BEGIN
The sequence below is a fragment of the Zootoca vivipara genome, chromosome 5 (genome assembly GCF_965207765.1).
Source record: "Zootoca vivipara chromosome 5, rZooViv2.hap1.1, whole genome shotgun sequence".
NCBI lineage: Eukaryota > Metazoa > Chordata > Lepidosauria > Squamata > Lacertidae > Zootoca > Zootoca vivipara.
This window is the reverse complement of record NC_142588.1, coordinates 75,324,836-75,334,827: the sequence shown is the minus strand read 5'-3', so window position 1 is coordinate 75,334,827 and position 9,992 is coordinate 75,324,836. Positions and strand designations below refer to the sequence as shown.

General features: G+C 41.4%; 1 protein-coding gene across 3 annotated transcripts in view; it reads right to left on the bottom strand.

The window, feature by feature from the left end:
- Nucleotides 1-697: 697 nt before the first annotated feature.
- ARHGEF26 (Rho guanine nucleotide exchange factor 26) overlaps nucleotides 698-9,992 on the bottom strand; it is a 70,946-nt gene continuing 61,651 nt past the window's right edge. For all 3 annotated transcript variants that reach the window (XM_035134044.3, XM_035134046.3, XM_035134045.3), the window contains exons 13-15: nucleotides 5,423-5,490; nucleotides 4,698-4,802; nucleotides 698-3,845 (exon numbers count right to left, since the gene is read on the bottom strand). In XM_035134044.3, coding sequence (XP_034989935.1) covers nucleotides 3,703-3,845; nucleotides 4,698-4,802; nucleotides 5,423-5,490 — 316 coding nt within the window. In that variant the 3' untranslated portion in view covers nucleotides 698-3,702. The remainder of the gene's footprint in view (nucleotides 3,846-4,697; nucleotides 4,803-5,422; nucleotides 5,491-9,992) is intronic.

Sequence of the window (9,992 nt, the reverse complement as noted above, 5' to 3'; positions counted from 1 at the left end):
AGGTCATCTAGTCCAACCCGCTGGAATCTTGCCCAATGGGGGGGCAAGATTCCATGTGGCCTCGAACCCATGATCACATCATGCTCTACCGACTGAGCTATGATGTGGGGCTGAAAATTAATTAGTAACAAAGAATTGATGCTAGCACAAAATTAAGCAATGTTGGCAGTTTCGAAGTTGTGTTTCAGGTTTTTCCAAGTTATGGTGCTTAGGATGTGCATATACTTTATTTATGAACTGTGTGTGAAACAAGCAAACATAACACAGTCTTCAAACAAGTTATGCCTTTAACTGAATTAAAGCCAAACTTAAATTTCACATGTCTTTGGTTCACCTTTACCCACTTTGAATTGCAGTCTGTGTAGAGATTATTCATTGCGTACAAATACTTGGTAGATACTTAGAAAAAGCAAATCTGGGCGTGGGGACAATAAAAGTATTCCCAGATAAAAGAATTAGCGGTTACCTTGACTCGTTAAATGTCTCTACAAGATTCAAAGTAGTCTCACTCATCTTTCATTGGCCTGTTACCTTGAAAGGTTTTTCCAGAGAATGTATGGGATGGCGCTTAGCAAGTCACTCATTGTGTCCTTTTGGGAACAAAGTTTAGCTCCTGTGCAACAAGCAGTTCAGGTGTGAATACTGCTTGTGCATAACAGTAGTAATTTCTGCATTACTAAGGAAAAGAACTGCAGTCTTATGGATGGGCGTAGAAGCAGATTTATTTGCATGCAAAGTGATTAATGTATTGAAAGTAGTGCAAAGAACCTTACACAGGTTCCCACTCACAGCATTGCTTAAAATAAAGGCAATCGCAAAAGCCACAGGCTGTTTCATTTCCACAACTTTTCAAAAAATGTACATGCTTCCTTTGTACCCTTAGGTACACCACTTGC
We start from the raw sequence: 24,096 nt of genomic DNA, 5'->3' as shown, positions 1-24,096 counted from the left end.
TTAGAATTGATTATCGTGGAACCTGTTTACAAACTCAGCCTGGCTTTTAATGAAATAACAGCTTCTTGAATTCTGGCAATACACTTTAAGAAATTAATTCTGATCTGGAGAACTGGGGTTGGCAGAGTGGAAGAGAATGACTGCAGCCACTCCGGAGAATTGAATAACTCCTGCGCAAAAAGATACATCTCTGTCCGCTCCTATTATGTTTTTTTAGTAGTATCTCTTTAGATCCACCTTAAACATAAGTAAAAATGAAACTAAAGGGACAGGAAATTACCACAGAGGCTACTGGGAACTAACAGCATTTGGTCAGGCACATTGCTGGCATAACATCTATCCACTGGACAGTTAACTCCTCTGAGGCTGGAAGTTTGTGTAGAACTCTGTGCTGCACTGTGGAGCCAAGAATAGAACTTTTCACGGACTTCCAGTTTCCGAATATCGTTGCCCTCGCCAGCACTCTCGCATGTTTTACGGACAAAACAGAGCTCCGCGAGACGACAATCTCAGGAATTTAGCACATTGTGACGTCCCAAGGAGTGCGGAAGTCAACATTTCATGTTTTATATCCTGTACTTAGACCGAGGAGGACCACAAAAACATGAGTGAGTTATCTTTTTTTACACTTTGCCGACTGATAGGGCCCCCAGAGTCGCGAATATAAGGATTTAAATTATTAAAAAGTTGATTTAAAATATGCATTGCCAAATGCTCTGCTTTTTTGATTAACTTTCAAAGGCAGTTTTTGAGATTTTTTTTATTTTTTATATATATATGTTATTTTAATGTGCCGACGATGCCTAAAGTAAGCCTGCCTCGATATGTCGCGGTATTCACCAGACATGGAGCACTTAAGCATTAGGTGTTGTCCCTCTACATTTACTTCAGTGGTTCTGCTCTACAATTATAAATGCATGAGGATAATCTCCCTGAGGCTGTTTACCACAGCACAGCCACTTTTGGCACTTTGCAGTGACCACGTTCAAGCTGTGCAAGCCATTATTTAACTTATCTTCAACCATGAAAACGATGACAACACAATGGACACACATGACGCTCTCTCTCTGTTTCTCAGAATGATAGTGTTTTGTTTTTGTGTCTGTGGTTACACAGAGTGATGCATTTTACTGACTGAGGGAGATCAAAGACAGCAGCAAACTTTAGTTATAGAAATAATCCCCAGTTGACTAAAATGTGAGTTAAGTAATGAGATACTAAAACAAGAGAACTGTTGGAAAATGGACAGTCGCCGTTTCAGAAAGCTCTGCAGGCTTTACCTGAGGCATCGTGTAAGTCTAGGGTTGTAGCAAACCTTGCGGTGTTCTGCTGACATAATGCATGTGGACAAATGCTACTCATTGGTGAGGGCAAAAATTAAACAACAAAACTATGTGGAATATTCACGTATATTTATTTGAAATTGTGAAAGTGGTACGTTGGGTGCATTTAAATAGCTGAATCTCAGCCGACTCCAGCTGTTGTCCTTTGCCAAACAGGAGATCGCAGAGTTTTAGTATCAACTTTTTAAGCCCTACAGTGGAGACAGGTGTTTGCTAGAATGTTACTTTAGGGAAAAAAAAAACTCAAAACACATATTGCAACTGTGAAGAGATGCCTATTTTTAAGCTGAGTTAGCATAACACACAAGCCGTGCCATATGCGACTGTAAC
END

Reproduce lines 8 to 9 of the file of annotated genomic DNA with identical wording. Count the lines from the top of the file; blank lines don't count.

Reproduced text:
- ARHGEF26 (Rho guanine nucleotide exchange factor 26) overlaps nucleotides 698-9,992 on the bottom strand; it is a 70,946-nt gene continuing 61,651 nt past the window's right edge. For all 3 annotated transcript variants that reach the window (XM_035134044.3, XM_035134046.3, XM_035134045.3), the window contains exons 13-15: nucleotides 5,423-5,490; nucleotides 4,698-4,802; nucleotides 698-3,845 (exon numbers count right to left, since the gene is read on the bottom strand). In XM_035134044.3, coding sequence (XP_034989935.1) covers nucleotides 3,703-3,845; nucleotides 4,698-4,802; nucleotides 5,423-5,490 — 316 coding nt within the window. In that variant the 3' untranslated portion in view covers nucleotides 698-3,702. The remainder of the gene's footprint in view (nucleotides 3,846-4,697; nucleotides 4,803-5,422; nucleotides 5,491-9,992) is intronic.

Sequence of the window (9,992 nt, the reverse complement as noted above, 5' to 3'; positions counted from 1 at the left end):